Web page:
Sources: Jarba to withdraw confidence from Syrian interim govt’s chief
Withdrawing confidence from Syrian Interim Government chief comes after his decision to disband the rebel Supreme Military Council
Syrian Opposition Council President Ahmad al-Jarba is attempting to garner support to set a vote-of-no-confidence from the head of the opposition interim government, Asharq al-Awsat newspaper reported on Sunday.
Jarba, the head of the Western and Arab-backed Syrian National Coalition (SNC), annulled on Friday a decision by the prime minister of the interim opposition government Ahmad Tohme to disband the Supreme Military Council of the rebel Free Syrian Army (FSA) over graft allegations.
Jarba rebuked Tohme’s decision, saying it falls outside his authority.
However, annulling Tohme’s decision was not enough, SNC sources told the London-based newspaper.
Jarba “is working to get more votes inside SNC to withdraw confidence from government chief Ahmed Tohme.”
In late 2013, SNC chose Tohme as prime minister for the Syrian Interim Government, which it created as an alternative future administration for Syria.
After two days, Jarba will no longer be the official SNC’s president, as the opposition coalition will have presidential elections to choose its new leader. But sources confirmed that Jarba’s influence will stay “even after leaving his position,” and the process to unseat Tohme would not be hindered.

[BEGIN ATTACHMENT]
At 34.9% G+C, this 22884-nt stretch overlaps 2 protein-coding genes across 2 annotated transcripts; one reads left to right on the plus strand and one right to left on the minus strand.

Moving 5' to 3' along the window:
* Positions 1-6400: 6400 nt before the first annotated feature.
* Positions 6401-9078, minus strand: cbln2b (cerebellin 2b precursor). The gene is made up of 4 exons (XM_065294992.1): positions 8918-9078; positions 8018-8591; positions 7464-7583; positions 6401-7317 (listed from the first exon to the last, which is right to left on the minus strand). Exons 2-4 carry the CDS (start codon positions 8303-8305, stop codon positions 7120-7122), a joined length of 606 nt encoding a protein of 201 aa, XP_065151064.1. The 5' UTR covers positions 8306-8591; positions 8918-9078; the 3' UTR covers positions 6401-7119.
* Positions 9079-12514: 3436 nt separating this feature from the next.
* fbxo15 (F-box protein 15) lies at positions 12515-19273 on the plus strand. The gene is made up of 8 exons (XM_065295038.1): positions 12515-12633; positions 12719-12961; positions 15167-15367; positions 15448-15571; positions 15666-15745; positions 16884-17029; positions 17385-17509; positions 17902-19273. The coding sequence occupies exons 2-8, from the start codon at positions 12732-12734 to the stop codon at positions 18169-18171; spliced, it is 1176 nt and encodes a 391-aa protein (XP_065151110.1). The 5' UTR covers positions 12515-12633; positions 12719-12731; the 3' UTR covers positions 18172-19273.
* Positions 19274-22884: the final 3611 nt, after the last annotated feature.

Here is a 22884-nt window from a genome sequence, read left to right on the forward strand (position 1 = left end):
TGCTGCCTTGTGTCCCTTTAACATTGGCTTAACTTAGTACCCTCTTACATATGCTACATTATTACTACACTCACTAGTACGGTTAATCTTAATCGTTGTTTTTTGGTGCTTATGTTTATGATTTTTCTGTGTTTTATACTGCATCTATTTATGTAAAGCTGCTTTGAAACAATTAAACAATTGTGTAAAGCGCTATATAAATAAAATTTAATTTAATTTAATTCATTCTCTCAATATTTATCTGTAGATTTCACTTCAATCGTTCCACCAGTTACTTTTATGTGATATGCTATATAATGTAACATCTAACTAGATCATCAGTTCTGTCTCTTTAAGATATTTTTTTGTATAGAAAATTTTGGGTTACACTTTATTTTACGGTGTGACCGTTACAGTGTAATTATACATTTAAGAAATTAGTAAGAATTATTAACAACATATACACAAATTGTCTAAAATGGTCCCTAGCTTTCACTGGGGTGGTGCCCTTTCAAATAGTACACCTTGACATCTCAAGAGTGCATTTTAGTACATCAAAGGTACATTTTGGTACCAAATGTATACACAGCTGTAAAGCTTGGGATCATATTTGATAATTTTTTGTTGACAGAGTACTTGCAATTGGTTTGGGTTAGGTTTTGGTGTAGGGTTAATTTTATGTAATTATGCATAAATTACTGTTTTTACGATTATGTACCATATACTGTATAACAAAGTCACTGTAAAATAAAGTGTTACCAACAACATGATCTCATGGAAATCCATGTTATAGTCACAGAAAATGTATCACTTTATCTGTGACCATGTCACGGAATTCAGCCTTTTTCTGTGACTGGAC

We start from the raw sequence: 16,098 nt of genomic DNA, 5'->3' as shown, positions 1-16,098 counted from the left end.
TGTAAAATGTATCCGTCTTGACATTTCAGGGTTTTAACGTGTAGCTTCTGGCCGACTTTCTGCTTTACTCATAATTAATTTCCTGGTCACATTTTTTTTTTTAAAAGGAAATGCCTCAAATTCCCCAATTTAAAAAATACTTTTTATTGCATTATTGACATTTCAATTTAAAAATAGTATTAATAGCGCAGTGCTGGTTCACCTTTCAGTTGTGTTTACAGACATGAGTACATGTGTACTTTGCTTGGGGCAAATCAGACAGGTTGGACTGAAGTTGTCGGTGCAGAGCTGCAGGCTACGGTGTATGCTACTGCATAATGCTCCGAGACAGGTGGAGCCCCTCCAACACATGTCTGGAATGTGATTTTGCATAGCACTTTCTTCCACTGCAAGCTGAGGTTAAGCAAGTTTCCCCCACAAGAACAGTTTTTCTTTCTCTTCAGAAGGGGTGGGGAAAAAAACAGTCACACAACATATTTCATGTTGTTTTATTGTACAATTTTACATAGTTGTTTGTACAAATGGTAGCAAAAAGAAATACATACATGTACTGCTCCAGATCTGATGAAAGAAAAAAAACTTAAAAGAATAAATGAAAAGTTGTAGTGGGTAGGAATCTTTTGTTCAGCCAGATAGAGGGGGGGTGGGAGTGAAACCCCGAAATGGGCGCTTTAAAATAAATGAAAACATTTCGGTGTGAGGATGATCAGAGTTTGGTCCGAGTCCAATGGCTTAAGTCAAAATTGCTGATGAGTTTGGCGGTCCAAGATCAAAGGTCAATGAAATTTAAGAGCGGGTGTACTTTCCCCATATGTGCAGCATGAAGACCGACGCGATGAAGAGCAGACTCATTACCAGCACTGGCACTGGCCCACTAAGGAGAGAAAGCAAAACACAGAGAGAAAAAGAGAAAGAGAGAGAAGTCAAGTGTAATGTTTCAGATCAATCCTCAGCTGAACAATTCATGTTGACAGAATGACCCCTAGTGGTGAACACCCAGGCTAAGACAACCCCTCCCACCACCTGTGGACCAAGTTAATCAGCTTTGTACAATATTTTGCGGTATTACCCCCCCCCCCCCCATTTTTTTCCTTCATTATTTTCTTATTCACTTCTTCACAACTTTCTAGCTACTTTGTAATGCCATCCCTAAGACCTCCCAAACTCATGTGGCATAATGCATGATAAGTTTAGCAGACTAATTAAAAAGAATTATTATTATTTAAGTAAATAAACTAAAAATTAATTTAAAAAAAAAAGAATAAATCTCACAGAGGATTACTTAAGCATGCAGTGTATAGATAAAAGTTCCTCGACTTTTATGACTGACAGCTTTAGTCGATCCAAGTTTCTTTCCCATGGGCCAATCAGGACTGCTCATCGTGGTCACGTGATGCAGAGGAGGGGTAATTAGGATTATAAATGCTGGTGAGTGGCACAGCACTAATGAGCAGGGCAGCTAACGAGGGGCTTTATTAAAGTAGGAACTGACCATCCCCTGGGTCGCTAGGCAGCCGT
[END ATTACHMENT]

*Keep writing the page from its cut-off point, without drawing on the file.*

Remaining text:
Jarba will need more than half of the 121-seat coalition to withdraw confidence from Tohme.
Ahmed al-Asi, one of the members of the Supreme Military Council, said Jarba will get his way.
Asi described Tohme as “declamatory, and turns problems with his opponents into personal issues,” adding “the military command’s relationship with the interim government was always tense and not as peaceful as oppose to its serious relationship with the coalition.”
However, Kanan Mohammed, the media spokesman for the opposition interim government’s defense ministry, disagreed that Jarba will likely reap supports for the vote of no confidence, justifying Tohme’s decision to dismantle the military command.
Mohammed: “The military command has no influence on fighters on the battle field,” highlighting “most of them live in Turkey and have on effectiveness on the ground.”
The schism between Jarba and Tohme according to the sources goes back “to who is entitled to military authorities.”
The sources also agree that top military leaders, residing in Turkey, do not know much about what is happening on ground, justifying “the United States not funneling the opposition with arms, opting to send support to more organized groups.”
About $287 million non-lethal support was channeled to the Hazem Movement, a similar from Washington, according to Western reports.
Prominent Syrian opposition member Michel Kilo said each side must “determine” their authority to avoid such friction. “[The] SNC’s legal committee was tasked to highlight who is in charge, but it didn’t offer any results,” leaving the two sides polarized, he said.